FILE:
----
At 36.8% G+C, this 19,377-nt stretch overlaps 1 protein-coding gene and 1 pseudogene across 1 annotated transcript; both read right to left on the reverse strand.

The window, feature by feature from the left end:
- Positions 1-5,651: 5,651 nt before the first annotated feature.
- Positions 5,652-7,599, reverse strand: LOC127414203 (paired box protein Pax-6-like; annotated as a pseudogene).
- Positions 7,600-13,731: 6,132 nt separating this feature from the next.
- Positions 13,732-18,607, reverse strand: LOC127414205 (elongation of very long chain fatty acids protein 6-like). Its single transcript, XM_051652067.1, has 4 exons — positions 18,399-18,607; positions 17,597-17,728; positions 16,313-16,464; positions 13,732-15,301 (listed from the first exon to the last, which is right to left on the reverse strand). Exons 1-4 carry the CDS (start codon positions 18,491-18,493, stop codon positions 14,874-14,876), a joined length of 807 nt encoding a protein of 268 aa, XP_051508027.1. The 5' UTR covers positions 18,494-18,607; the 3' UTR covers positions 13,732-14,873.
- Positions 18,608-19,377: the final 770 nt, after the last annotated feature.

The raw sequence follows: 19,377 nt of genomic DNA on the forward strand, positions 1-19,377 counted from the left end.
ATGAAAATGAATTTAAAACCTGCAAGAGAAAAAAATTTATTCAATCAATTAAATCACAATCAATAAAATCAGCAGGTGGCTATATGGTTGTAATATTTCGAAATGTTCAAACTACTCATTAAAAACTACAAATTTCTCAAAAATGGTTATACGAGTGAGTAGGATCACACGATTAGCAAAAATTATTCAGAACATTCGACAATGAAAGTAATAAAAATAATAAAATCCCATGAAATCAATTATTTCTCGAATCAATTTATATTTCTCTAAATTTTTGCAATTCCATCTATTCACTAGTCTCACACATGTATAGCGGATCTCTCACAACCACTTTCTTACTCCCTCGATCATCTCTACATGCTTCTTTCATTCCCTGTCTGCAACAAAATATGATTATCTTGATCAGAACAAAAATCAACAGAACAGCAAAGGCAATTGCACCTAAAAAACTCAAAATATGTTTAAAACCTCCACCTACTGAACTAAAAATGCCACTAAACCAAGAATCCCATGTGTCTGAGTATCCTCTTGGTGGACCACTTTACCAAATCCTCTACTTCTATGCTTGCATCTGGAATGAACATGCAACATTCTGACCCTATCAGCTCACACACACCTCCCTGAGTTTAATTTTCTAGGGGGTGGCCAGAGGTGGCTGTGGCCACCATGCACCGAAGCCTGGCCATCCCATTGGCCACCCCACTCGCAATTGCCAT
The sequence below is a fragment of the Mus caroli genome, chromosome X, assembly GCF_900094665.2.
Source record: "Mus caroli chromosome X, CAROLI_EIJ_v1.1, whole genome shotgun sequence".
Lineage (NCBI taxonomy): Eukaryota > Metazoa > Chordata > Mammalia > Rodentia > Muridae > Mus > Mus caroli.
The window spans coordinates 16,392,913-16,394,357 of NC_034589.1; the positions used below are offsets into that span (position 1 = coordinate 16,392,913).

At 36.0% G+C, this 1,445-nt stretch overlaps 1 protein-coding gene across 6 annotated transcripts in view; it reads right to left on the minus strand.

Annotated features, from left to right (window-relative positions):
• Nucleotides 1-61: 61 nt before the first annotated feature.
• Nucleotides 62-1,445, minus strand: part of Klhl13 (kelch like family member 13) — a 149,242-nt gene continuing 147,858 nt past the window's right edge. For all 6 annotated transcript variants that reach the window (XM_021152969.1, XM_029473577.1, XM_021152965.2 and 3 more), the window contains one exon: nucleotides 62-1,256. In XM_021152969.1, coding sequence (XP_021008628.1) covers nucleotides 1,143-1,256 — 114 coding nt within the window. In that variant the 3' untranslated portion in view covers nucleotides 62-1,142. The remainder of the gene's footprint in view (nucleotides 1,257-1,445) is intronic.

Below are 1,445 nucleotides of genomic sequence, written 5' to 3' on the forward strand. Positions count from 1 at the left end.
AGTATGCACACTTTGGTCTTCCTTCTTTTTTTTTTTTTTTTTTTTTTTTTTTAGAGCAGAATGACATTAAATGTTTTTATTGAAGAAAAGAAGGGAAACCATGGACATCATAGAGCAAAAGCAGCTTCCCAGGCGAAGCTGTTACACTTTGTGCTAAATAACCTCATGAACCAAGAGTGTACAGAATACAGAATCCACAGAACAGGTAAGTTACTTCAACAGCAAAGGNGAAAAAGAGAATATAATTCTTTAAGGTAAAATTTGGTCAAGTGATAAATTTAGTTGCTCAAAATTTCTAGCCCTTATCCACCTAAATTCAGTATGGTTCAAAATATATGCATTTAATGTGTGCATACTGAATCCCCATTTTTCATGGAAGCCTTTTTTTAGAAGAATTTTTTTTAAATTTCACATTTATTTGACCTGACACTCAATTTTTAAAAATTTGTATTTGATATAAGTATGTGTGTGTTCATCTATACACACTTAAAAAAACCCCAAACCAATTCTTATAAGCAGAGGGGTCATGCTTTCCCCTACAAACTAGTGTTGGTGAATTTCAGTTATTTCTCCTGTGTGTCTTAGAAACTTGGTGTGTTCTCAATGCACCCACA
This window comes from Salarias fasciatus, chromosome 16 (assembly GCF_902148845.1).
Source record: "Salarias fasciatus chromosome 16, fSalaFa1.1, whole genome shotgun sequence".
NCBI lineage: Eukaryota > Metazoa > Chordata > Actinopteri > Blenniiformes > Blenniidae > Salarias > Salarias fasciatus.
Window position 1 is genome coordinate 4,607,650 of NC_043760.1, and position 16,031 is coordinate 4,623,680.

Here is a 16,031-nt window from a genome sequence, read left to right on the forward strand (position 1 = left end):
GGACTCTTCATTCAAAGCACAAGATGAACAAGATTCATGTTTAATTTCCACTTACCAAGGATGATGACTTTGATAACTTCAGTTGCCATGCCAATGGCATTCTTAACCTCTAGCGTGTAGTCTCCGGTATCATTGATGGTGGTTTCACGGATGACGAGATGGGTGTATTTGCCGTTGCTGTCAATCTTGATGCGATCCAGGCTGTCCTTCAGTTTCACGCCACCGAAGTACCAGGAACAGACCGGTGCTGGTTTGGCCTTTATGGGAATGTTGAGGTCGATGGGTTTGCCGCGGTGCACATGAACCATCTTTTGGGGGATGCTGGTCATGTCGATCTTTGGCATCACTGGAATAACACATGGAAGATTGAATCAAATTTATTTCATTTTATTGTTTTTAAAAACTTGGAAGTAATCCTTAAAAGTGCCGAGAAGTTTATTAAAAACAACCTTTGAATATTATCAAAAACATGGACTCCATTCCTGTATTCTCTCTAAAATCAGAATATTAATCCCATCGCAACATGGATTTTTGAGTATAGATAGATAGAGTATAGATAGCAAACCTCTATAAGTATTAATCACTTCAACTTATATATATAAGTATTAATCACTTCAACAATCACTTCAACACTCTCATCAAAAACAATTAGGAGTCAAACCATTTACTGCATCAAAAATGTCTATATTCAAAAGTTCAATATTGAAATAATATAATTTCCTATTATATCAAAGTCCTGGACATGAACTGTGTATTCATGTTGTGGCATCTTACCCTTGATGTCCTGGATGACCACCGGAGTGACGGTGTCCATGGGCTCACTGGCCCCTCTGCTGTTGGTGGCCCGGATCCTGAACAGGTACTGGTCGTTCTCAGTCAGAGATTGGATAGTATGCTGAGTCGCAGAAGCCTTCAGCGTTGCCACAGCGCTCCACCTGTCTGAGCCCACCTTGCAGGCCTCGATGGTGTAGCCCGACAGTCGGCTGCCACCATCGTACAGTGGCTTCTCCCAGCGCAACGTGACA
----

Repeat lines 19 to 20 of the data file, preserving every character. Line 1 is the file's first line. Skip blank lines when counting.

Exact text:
AGTATGCACACTTTGGTCTTCCTTCTTTTTTTTTTTTTTTTTTTTTTTTTTTAGAGCAGAATGACATTAAATGTTTTTATTGAAGAAAAGAAGGGAAACCATGGACATCATAGAGCAAAAGCAGCTTCCCAGGCGAAGCTGTTACACTTTGTGCTAAATAACCTCATGAACCAAGAGTGTACAGAATACAGAATCCACAGAACAGGTAAGTTACTTCAACAGCAAAGGNGAAAAAGAGAATATAATTCTTTAAGGTAAAATTTGGTCAAGTGATAAATTTAGTTGCTCAAAATTTCTAGCCCTTATCCACCTAAATTCAGTATGGTTCAAAATATATGCATTTAATGTGTGCATACTGAATCCCCATTTTTCATGGAAGCCTTTTTTTAGAAGAATTTTTTTTAAATTTCACATTTATTTGACCTGACACTCAATTTTTAAAAATTTGTATTTGATATAAGTATGTGTGTGTTCATCTATACACACTTAAAAAAACCCCAAACCAATTCTTATAAGCAGAGGGGTCATGCTTTCCCCTACAAACTAGTGTTGGTGAATTTCAGTTATTTCTCCTGTGTGTCTTAGAAACTTGGTGTGTTCTCAATGCACCCACA
This window comes from Salarias fasciatus, chromosome 16 (assembly GCF_902148845.1).